Cordesman says Washington has repeatedly signaled to Damascus since 2003, when U.S. troops toppled Saddam Hussein, that Syria must crack down on the supply lines. But Syria has not responded to Washington's satisfaction.
That is despite reports of partial Syrian cooperation. This week's raid surprised many observers by coming shortly after U.S. commanders praised Syria for reducing the flow of guerrillas into Iraq from 100 per month to 20.
The raid also is seen by some observers as a more general signal from Washington to any government that is slow to crack down on terrorists who threaten U.S. lives.
Syria says eight people, including children, were killed in the raid.
In recent weeks, U.S. forces have stepped up operations against Taliban safe havens in northwestern Pakistan. That includes a helicopter-assisted ground operation in September against the Pakistani village of Angor Adda that killed some 20 people.
U.S. forces have also struck terrorist suspects in Yemen and Somalia since the war on terror began following the September 11, 2001, attacks on the United States.
"The New York Times" reported this week that the White House has adopted a legal argument in recent months that cross-border attacks into countries with which the United States is not at war are justifiable as self-defense to protect U.S. forces and interests abroad.
This is in line with, but extends, U.S. President George W. Bush's policy of preemption of attacks on the homeland that was articulated immediately after 9/11.Concern In Iran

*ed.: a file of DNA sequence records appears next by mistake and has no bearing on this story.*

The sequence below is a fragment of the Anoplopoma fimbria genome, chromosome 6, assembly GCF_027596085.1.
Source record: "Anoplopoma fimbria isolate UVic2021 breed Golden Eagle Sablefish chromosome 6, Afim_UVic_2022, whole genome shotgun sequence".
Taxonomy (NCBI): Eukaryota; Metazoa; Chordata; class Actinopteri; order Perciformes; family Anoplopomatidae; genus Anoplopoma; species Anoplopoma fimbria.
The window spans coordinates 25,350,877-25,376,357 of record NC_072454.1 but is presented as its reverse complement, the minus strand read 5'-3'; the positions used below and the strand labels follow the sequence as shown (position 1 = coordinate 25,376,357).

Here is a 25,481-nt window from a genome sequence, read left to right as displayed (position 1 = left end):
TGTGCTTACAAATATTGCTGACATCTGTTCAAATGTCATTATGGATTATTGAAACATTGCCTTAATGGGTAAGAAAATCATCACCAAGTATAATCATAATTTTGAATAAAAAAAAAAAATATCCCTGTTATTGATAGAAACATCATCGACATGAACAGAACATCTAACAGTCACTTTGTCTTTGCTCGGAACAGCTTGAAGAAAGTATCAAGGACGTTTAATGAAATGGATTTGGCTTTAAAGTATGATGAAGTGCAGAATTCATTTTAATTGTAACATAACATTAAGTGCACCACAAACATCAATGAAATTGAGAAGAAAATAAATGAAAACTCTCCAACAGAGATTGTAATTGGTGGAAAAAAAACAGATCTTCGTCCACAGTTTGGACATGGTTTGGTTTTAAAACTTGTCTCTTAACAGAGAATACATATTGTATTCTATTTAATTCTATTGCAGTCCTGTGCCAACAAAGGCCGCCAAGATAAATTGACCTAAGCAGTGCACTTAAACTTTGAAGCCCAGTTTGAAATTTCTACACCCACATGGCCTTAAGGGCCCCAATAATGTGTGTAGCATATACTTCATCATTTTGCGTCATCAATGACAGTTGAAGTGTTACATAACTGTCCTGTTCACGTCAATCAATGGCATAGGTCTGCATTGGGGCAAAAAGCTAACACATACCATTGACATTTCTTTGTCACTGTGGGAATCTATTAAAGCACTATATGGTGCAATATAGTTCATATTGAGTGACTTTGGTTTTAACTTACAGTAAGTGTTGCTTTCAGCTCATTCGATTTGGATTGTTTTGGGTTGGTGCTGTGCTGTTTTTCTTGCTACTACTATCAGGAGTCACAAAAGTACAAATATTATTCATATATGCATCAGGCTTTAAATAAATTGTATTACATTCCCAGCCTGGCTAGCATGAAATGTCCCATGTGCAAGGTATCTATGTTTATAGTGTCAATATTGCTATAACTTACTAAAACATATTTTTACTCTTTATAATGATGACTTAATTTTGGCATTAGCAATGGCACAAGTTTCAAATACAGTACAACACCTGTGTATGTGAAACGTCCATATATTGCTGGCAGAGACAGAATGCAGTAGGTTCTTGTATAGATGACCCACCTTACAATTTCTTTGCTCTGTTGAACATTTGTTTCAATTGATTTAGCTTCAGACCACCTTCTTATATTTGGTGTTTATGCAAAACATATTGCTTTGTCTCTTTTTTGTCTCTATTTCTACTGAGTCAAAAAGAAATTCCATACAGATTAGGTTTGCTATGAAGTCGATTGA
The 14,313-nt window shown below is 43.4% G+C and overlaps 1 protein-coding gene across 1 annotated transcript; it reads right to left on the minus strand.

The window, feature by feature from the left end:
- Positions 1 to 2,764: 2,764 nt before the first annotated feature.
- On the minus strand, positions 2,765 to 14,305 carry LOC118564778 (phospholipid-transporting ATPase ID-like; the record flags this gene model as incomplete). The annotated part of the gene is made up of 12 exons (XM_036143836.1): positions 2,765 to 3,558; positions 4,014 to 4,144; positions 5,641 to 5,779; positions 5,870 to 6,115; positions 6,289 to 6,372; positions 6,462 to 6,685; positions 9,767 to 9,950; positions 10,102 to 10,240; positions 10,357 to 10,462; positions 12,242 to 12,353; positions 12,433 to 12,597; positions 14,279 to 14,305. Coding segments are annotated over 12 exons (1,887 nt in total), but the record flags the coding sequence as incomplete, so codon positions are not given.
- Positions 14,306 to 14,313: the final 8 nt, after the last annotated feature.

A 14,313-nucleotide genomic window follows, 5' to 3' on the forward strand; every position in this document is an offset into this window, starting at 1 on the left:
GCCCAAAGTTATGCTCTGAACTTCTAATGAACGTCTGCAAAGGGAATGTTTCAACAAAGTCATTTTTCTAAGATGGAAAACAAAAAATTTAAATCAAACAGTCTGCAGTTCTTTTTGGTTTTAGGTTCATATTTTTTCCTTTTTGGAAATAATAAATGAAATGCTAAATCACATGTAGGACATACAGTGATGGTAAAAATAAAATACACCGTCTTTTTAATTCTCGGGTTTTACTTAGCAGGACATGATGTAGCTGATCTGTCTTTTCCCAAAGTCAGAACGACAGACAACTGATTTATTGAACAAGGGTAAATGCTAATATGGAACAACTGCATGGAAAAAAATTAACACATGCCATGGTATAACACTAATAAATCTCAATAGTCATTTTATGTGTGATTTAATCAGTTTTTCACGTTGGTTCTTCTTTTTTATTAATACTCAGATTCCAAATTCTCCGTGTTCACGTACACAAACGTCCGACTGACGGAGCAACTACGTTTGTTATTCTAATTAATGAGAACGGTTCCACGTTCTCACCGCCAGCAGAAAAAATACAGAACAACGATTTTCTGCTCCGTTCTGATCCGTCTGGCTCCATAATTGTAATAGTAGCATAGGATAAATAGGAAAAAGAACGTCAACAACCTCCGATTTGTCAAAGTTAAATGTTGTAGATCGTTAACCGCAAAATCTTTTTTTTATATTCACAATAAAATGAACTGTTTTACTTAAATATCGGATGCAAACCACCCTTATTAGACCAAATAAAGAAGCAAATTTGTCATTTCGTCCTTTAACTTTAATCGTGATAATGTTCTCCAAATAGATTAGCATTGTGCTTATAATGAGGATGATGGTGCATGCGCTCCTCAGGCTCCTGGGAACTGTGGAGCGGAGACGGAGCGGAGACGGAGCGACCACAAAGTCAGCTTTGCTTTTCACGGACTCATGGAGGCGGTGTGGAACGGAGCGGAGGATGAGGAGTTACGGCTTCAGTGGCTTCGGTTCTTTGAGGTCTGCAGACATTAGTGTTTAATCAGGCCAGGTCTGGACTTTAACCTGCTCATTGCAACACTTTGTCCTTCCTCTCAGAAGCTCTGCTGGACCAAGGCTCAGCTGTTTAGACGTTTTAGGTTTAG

The cross-border raid into Syria is likely to worry Tehran, which Washington accuses of aiding Shi'ite militia groups hostile to U.S. forces in Iraq. It is unclear, however, whether the U.S. administration is prepared to interpret a policy of self-defense broadly enough to risk a major confrontation with Iran, which is a major regional power.
Equally unclear is how far Damascus -- a close ally of Tehran -- will go in confronting Washington over the October 26 raid.
"It is very hard to tell," Cordesman says. "I think Damascus is going to test the waters, see how much of this resonates. It has already tried to deny, rather strangely, that this was a military raid. It has almost talked about this as if the United States randomly sent in four helicopters to attack innocent civilians, whether that is convincing to anybody is something that Damascus is probably watching. But Damascus has also said that it feels it can't deal with the Bush administration but it wants to improve relations with the next administration."
The only thing certain for now is that all sides are proceeding further with caution.
Damascus says it is awaiting an explanation from Washington and Baghdad about the raid before deciding whether to take retaliatory steps.
Baghdad -- trying to balance ties with Washington and Damascus -- says it wants the security deal it is negotiating with the United States to include a ban on using Iraqi territory to attack Iraq's neighbors.
And Washington continues not to speak publicly about the incident.with agency reports